FMQs: Oil extraction policy incompatible with climate change push

Maximising oil and gas extraction in the North Sea is incompatible with Scotland's climate change commitments, the Greens have said.
Patrick Harvie, co-convener of the Scottish Green Party. Picture: John Devlin.Patrick Harvie, co-convener of the Scottish Green Party. Picture: John Devlin.
Patrick Harvie, co-convener of the Scottish Green Party. Picture: John Devlin.

Co-convener Patrick Harvie pressed Nicola Sturgeon on the issue during First Minister’s Questions at Holyrood following President Donald Trump’s decision to pull the US out of the Paris climate agreement.

Mr Harvie said: “The First Minister has already condemned Donald Trump’s decision to withdraw the US from the Paris agreement, but if that agreement is ever to be more than just a piece of paper it’s vital that it requires greater actions from all countries.

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“It is undeniable that the world has far more coal, oil and gas than we can afford to burn and the First Minister’s former climate change minister agreed, accepting that at least a proportion of what is still in the North Sea must be left there.”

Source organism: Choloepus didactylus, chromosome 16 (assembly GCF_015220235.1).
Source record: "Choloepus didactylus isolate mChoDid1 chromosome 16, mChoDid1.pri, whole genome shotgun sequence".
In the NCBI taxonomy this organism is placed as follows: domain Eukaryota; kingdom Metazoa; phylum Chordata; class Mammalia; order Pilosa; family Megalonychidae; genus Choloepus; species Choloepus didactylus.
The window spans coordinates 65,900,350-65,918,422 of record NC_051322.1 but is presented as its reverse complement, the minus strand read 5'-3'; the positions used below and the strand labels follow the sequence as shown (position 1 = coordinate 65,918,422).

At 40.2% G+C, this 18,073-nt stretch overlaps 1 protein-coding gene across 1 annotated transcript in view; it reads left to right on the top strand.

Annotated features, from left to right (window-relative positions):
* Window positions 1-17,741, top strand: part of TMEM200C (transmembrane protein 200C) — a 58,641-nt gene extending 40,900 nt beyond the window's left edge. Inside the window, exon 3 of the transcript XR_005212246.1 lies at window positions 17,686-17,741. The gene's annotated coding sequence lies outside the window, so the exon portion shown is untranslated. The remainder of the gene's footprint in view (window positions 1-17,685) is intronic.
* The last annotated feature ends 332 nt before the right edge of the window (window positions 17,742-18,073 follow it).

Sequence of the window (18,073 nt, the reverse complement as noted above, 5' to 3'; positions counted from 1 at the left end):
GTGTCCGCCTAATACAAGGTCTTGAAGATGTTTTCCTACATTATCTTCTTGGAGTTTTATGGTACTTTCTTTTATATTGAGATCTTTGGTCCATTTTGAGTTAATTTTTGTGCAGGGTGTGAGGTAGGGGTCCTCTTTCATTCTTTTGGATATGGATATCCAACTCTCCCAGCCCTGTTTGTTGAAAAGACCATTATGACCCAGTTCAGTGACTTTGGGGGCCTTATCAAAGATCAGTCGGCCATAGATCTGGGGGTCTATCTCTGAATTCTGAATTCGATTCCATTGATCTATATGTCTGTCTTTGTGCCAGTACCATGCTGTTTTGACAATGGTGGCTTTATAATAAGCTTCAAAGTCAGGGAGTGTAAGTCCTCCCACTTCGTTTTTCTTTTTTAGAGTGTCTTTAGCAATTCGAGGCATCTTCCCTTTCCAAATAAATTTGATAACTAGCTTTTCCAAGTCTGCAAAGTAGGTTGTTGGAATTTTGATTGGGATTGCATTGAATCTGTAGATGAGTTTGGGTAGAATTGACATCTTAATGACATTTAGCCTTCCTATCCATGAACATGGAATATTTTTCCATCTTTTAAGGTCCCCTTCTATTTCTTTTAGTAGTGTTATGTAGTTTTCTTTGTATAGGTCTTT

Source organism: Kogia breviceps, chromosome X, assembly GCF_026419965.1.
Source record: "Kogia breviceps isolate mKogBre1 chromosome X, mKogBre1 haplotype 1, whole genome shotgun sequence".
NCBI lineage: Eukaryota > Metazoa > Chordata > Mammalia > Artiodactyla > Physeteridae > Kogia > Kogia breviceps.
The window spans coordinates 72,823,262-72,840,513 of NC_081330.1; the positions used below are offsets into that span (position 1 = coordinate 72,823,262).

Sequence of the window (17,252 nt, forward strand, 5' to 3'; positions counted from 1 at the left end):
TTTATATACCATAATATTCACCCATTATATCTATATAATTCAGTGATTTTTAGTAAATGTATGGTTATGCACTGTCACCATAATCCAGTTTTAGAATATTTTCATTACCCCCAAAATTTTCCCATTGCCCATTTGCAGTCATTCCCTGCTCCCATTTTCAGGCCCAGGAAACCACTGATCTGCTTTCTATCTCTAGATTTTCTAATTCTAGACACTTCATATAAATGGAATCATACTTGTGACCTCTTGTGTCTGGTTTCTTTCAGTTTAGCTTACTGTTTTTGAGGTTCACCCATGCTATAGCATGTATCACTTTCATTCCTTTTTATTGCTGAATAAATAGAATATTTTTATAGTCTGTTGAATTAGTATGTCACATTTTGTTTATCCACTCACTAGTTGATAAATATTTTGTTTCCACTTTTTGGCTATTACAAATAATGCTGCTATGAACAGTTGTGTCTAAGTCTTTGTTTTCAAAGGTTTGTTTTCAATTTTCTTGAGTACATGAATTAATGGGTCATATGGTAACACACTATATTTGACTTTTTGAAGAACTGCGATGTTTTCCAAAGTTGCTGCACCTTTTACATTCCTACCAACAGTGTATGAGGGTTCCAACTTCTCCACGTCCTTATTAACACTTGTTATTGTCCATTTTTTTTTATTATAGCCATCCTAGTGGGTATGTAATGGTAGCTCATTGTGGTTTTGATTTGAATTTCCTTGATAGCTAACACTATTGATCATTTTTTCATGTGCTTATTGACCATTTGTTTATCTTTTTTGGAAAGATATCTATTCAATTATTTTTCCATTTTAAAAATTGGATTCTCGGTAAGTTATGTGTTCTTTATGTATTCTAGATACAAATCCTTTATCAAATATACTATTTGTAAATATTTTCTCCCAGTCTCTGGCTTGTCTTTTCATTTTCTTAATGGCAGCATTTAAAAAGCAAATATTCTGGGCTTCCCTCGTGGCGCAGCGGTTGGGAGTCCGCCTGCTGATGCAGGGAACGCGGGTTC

Mr Harvie said only the Greens were challenging the policy of maximum oil and gas extraction.

He continued: “It is undeniable that that commitment, that policy, is incompatible with any meaningful commitment to the Paris agreement.

“How much of the North Sea’s fossil fuels does the First Minister believe must be left unburned if we’re to make a fair contribution to that Paris goal of limiting climate change to 1.5C?”

Ms Sturgeon said she “bitterly regretted” Mr Trump’s decision but did not believe there was an incompatibility between oil and gas extraction and the government’s climate goals, pointing to the development of new technologies in the sector.

She said: “I do think the importance of the oil and gas sector to our economy and to the development of the skills in terms of developing renewable energy are such that we should continue to support that sector, there are many, many jobs, of course, depend on activity in the North Sea.

“We are meeting our climate change targets, we are meeting the targets we set in terms of renewable energy and, of course, we are going further and setting even more ambitious targets, so we are also leading the world when it comes to discharging our obligations to the planet as well.”